Dr. Nakadar: I have gone through your article which was remarkable. The way in which it is written emphasizing the double standard in US political diplomacy is highly appreciated. I believe you have a deep knowledge and great sense of international politics. Please accept my best wishes and heartiest congratulation.
More on Halal/Haram
Salam alaikum. This is with reference to on the ongoing debate in your newspaper about halal and haram foods. We all understand that as Muslims we need to stick to halal diet, and avoid haram food. Yet purists (such as the Muslim Consumer Group for Food Products) offer few practical solutions to dealing with this issue in real-world daily life in the US.
In their website they declare that Muslims should not eat out at all unless they are absolutely sure about the halal provisions of the restaurant concerned. Little did they think of the practical challenges posed by their position. For example, like many executives, I am required frequently to travel (when it is difficult for me to cook for myself), and have business meals with customers and colleagues in â€œnormalâ€ restaurants. Even if we have salads in every meal we eat out, there is no guarantee that it is not contaminated by haram ingredients. What are we supposed to do in circumstances such as these?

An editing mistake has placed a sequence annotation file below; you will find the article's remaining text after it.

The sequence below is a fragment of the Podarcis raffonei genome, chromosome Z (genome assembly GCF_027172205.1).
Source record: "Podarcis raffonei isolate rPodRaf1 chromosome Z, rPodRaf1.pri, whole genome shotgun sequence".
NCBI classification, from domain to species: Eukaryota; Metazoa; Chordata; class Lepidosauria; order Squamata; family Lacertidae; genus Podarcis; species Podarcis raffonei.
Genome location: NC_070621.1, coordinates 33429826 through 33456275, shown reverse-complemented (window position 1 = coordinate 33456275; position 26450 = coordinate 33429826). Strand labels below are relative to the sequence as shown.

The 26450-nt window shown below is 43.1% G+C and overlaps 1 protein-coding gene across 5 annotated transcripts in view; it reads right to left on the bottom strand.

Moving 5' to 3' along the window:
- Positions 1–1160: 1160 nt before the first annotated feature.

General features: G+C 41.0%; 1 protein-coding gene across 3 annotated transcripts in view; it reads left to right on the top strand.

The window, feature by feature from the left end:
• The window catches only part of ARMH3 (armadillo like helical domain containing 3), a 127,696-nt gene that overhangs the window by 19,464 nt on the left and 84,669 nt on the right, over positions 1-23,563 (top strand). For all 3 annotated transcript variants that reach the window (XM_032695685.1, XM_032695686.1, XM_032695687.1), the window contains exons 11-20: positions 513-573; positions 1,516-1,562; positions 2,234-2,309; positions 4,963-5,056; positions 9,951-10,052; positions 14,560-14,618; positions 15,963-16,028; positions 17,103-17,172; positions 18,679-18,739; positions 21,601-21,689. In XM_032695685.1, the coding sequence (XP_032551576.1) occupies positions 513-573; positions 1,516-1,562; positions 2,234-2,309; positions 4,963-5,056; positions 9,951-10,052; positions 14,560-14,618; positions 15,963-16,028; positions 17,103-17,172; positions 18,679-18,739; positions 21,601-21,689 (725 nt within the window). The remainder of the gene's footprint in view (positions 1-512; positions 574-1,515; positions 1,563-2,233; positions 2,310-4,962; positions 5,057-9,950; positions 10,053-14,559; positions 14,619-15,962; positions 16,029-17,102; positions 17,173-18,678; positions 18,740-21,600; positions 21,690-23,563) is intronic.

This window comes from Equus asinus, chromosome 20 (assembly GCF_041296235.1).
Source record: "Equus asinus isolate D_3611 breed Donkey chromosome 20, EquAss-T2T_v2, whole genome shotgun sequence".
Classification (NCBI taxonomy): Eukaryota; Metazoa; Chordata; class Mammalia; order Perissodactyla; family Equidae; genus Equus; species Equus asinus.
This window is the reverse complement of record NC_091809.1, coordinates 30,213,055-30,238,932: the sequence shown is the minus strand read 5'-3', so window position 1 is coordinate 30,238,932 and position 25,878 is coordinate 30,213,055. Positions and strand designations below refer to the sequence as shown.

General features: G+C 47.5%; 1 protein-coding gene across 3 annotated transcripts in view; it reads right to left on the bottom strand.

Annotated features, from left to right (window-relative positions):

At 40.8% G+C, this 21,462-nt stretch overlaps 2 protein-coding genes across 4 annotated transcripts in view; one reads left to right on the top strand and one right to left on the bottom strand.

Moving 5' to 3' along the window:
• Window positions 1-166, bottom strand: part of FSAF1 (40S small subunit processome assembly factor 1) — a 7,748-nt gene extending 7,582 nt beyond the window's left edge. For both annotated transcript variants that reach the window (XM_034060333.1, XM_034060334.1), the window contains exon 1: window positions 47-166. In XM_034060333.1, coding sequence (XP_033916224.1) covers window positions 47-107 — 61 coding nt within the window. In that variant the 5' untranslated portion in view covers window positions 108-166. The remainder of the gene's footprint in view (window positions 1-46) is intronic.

The real solution is to push for halal awareness in the US food industry (much like the Jewish community has raised kosher awareness â€” you can demand AND get kosher food in most eateries nowadays) by presenting it as a business imperative.
And be practical at the same time…We do not intentionally eat haram food. We try our best to stick to a halal diet. However, sometimes, the boundary is not clear, particularly when circumstances are not in your control. Isnâ€™t it an Islamic tenet to say â€œdo your best, and leave the rest to Allahâ€?
In discussing issues such as these I urge leaders of our community to be pragmatic, and present practical SOLUTIONS along with the problems they discuss that would help address the problem of everyday Muslims in the US.
Another case in point: we are happy to denounce Muslims who do not offer their salat, but have we considered whether Muslims in everyday jobs in the US have the right circumstances to offer the zuhr, â€˜asr and maghrib prayers at their workplaces during the working hours?
This is not Saudi Arabia where you have a mosque in every street corner, and people are accustomed to leaving everything at the time of prayer.
What practical solutions have we created for this problem as a community?
I have asked many imams this questions and am still waiting for a more practical answer other than â€œquit your jobâ€
I encourage healthy debate on issues that would make it easier for Muslims `insha-Allah to lead a more Islamic life in the US without having to alienate ourselves.